Only 21% of respondents claimed they had not taken action, with another 5% saying they were not sure. It’s important to note that we asked respondents to set aside news, documentaries and talk shows – programming that audiences expect to accurately depict the “real world.” Most people attend to the news, and news-related media, to gather information about the world and make informed decisions in their own lives. But our survey suggests that fictional programming also plays a key role in people’s real lives, igniting curiosity and inciting conversations that may not have taken place otherwise.
The issue for cultural diplomacy is not necessarily whether the import and export of cultural products has an effect on people – I think there’s no doubt that it does, and this survey demonstrates that audiences are aware of the impact that it has on them personally. More at issue for the United States is finding a way to accurately represent a populace that is deeply divided in terms of its ideological beliefs and its consumption of “popular” culture. Many have argued that blockbuster films tell more about the U.S. to foreign audiences than any governmental campaign ever could. However, U.S. blockbusters tend to tell a very limited set of stories about American life, mainly because they are designed, from inception, for global audiences (where filmmakers make over half of their box office revenue) and for a very small slice of the domestic audience – mainly young men. Even after a record-breaking summer U.S. box office, 41% of our respondents said they hadn’t seen any of the films on our list (including The Dark Knight, Iron Man and Indiana Jones). Consequently, the blockbuster films that many regard as a potent form of U.S. cultural diplomacy represent the cultural taste of a minority of Americans, many of whom are frustrated by the outlandish images of “America” flickering across screens in the global multiplex.
No doubt the United States would benefit from a sophisticated series of cultural diplomacy programs that make some effort to communicate a more nuanced portrait of American culture abroad. However, the Lear Center/Zogby survey also suggests that the U.S. and the international community would benefit from a program that exposes more Americans to foreign cultural products. When we asked respondents in 2008 how often they enjoy entertainment that was not made in the United States, almost half of Reds, the largest ideological group, said they “never” enjoy foreign entertainment. Forty-one percent of Purples answered similarly. In our 2007 survey, we also asked what type of music they like: surprisingly, “world music” was the least popular genre for Reds, faring worse than punk, hip-hop, jazz and electronic music.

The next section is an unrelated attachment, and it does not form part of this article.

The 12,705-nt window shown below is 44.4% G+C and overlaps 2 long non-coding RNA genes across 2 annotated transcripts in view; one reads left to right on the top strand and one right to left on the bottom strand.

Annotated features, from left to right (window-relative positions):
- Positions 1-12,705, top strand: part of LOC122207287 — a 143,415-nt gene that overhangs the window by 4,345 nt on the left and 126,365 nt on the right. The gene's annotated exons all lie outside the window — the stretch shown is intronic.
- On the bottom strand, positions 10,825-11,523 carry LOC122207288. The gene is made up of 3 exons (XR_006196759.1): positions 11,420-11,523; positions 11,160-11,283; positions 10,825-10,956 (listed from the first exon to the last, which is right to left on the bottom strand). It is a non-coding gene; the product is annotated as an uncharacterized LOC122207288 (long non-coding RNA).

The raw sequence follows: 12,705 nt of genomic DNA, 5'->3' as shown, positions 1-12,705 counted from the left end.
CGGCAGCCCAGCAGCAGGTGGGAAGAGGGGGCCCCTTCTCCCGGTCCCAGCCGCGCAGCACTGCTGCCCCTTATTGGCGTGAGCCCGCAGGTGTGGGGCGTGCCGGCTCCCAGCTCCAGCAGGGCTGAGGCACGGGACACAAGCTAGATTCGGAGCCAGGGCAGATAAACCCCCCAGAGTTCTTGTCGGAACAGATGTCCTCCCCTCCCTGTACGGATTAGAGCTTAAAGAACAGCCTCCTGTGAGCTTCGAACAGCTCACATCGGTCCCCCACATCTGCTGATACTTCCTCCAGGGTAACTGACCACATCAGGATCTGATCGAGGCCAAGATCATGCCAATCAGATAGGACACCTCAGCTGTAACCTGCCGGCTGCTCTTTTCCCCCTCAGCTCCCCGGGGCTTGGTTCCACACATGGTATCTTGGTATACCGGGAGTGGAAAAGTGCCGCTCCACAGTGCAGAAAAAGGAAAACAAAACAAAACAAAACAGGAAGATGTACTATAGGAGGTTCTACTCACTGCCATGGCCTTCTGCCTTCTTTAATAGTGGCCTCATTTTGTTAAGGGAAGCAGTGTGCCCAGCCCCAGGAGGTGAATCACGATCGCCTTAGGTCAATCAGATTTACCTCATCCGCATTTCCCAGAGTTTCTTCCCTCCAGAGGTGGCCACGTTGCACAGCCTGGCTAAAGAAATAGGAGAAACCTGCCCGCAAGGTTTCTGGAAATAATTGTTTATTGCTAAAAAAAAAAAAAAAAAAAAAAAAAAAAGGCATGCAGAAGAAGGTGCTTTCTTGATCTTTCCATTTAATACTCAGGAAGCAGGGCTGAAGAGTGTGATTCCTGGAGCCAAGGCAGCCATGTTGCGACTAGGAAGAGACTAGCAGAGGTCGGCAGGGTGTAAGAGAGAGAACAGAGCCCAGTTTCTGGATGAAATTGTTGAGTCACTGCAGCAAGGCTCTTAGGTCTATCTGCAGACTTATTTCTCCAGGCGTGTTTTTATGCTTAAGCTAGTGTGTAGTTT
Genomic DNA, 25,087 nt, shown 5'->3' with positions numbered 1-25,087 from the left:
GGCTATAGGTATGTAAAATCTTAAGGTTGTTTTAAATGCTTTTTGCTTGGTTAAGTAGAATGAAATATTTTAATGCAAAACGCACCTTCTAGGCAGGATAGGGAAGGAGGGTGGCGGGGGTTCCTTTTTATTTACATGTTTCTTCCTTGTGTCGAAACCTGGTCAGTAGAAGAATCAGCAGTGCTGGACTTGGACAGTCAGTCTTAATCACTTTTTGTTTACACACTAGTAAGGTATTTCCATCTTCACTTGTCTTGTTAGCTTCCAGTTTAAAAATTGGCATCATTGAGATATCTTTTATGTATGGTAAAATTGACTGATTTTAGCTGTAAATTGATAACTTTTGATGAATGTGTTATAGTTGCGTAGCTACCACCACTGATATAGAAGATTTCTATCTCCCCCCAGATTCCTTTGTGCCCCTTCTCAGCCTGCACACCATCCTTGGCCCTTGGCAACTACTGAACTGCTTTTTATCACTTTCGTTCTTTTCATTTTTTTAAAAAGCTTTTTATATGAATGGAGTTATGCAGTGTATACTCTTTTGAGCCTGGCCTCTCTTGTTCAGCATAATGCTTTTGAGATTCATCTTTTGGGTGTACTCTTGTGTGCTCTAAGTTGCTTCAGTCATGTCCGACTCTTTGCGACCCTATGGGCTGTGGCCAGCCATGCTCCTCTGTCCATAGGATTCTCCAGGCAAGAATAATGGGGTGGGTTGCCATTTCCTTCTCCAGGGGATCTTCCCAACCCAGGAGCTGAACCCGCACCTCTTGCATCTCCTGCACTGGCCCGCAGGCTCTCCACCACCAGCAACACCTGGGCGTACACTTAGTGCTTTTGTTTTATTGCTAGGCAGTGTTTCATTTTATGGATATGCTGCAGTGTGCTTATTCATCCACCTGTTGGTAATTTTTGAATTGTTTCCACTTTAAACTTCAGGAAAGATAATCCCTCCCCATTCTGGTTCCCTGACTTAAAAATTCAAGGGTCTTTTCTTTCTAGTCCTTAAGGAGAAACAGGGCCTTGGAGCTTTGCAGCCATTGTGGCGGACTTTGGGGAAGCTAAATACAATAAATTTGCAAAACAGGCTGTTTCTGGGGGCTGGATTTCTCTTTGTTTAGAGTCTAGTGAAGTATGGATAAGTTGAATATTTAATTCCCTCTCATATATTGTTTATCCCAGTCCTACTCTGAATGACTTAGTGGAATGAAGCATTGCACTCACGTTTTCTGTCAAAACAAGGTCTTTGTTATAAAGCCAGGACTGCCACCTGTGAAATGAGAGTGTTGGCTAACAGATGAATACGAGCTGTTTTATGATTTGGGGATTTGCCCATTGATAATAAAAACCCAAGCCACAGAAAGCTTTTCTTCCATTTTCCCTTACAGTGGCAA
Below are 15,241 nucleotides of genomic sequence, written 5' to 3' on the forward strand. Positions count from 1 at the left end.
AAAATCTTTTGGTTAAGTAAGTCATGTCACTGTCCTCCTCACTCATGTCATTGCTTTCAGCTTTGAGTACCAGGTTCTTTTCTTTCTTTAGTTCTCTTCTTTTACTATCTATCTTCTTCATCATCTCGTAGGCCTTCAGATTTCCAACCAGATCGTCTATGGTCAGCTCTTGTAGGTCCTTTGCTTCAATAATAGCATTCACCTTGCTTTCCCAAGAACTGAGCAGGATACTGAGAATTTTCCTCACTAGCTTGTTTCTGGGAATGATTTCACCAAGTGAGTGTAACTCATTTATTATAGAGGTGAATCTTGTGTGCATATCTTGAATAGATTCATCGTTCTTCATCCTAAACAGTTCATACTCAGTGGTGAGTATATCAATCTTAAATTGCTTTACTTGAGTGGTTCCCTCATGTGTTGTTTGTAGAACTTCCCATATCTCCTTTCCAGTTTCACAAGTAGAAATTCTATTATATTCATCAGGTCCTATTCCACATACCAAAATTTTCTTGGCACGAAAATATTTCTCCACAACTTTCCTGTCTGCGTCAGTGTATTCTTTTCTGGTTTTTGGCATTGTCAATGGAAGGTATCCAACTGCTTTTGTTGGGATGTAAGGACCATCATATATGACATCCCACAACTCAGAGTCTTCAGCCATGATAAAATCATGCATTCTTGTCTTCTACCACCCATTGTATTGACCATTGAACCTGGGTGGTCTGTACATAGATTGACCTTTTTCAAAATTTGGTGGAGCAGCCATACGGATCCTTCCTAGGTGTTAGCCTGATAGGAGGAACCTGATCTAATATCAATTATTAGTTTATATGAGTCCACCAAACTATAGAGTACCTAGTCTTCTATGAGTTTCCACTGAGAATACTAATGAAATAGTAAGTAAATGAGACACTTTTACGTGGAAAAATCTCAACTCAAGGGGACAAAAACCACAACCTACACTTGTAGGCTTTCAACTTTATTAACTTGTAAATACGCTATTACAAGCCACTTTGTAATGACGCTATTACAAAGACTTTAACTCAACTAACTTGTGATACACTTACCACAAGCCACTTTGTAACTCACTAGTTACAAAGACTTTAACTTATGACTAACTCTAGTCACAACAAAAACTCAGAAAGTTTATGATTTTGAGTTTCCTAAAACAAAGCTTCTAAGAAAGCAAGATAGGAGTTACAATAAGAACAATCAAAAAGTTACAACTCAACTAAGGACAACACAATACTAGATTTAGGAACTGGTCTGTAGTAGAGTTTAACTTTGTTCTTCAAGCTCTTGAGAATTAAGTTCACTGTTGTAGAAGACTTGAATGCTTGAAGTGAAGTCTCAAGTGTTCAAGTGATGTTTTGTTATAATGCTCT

One of the most stinging rebukes we suffer from the international community is that Americans are insular in their taste and dismissive of foreign culture. We cannot blame Americans for any preference they may have for their own cultural products – most people, no matter what their nationality, prefer products that have been made with their specific taste in mind. In fact, most imported cultural products suffer some type of “cultural discount” upon introduction to a foreign market. Ironically, the wealth of domestic entertainment products has saturated distribution channels in the U.S., contributing to the formation of a self-proclaimed anti-cosmopolitan audience. This not only harms the U.S. image abroad, but deprives domestic audiences of the opportunity to discover other languages, other cultures and other ways of seeing themselves. In purely economic terms, U.S. citizens would surely benefit from a deeper competitive knowledge of the global marketplace.
The results from these surveys would be even more useful to the public diplomacy community if they were to reach beyond U.S. shores. Governments, industry and academia would be served well by a series of global opinion surveys that create a baseline for information about the reception of global entertainment products around the world. The results so far buttress the argument for funding cultural diplomacy programs, and they demonstrate the urgency of doing so in the United States in particular.